The Dangers of Transferring Data Outside of Ireland

Posted in : Business Legal on Data Security on 7 December 2017
David Fagan
Business Legal

David Fagan of Business Legal provides guidance on transferring personal data outside Ireland. David states a transfer between European Union jurisdictions is relatively painless and straightforward, yet warns a transfer to other jurisdictions is a little more tricky. He states it is advisable to replicate aspects of the European Union data privacy regime to ensure there is an adequate level of protection in place. David identifies a number of jurisdictions that have been designated safe yet, when transferring outside of these jurisdictions, suggests ways in which organisations can protect or legitimise the transfer, for example by way of consent or by using model clause contracts.

 

Note: David Fagan is speaking at Legal-Island's upcoming Data Protection Update: Ensuring your HR Department is GDPR-Compliant conference at the Radisson Blu Hotel, Dublin Airport on Tuesday 6th March 2018.

Transcription

I suppose the first thing to say is that transferring personal data across any border is technically a transfer in data protection terms and theoretically the Data Protection Commissioner in Ireland has the power to prevent such a transfer. So theoretically the Data Protection Commissioner could, if it wished, decide that a transfer from Ireland to the UK was an unlawful transfer. However, in order to do so the Data Protection Commissioner would have to make a positive order to that effect, and to my knowledge, it has never done so.

A transfer between European Union jurisdictions, therefore, is relatively painless and straightforward. A transfer to other jurisdictions, however, requires that the European Union data privacy regime be replicated to some extent, either in the case of some data that there is a private scheme put in place by companies seeking to transfer data, giving roughly equivalent rights as would be given within the European Union for the processing of that data, or alternatively, that some jurisdictions are simply considered safe by the European Union.

In essence, Section 11 of the Data Protection Acts as they currently are constituted requires that there is an adequate level of protection, and that is with regard to the nature of the data or the purpose and period for which the data is processed inside Ireland, the country of origin of the data, the final destination of the data, the law of the final destination country, the codes of conduct, if any, in the destination country, the security measures in the final destination country, and the international obligations of that country. However, whilst that's the theory, in practice, certain jurisdictions have simply been designated as safe. These are Andorra, Argentina, Canada for some purposes but not others, the Faroe Islands, Guernsey, the Isle of Man, Israel, Jersey, New Zealand, Switzerland and Uruguay.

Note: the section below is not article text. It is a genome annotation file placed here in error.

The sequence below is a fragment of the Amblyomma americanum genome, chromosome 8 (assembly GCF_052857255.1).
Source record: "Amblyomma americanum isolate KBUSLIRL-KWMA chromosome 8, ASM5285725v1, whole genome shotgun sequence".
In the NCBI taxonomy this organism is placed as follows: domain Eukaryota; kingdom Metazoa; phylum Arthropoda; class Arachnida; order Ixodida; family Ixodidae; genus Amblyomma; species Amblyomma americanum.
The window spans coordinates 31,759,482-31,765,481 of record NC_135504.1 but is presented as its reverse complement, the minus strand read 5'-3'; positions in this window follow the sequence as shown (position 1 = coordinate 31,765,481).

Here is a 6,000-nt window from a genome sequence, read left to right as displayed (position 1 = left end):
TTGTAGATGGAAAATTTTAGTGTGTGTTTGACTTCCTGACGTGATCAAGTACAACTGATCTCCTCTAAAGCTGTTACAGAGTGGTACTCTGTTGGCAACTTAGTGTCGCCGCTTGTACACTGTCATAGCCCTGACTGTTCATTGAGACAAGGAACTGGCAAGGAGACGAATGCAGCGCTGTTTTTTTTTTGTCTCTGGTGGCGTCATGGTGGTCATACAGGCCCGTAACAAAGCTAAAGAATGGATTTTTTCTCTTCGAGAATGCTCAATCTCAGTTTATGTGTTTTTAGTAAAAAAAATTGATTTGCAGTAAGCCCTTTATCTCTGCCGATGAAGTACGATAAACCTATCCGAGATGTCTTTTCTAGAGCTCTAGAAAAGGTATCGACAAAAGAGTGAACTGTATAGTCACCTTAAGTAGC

Two notable absentees from that list perhaps are Australia and the US, and indeed Canada is only considered safe for private organisations and not either charities or the state. This is because private organisations are regulated for data privacy in Canada but the state and the charities have different regulations that the EU does not consider equivalent to EU protection.

So, if you wish to transfer data to a country that is not within the EU or the EEA, that is to say the EU plus Liechtenstein, Norway, or indeed Switzerland (which is not a member of the EEA but is considered the same for data protection purposes due to a bilateral agreement) if you wish to transfer data outside of those jurisdictions, then you either transfer data to one of the safe jurisdictions I’ve mentioned already, or you need to legitimise that transfer in some way.

Those methods are consent, that is to say, that the data subject, the person about whom the data that person or the data is about, that data subject has consented to transfer to their jurisdiction. Or there is a method known as model clause contacts. These are standard form contracts which within the body of that contract set out the security arrangements for the handling of that data, or for transfers within corporate groups that are what are known as binding corporate rules. These are arrangements in a group structure of companies, whereby the companies agree how that data is to be handled within the group.

And also for the US, there was what was known as the Safe Harbour Registration, which came to an end due to a court challenge and is now being replaced with the Privacy Shield arrangement. In essence what Privacy Shield is a negotiation between the EU and the US, and in essence, it is a civil law method of dealing with data protection. Companies who sign up to the Privacy Shield arrangement agree by contract effectively to deal with data in a particular way, and the European Union currently is happy with that arrangement.

However, the original arrangement known as Safe Harbour was ended by a court case from Mr. Max Schrems and Mr. Schrems has threatened, I believe, further action against the Privacy Shield arrangement. So it is not absolutely certain how long that Privacy Shield arrangement will last. It may last for quite some time or, indeed, permanently or it could be subject to further legal challenge.

 

This article is correct at 07/12/2017
Disclaimer:

The information in this article is provided as part of Legal-Island's Employment Law Hub. We regret we are not able to respond to requests for specific legal or HR queries and recommend that professional advice is obtained before relying on information supplied anywhere within this article.

David Fagan
Business Legal

The main content of this article was provided by David Fagan . Contact telephone number is +353 1 636 3165 or email David.Fagan@bizlegal.eu

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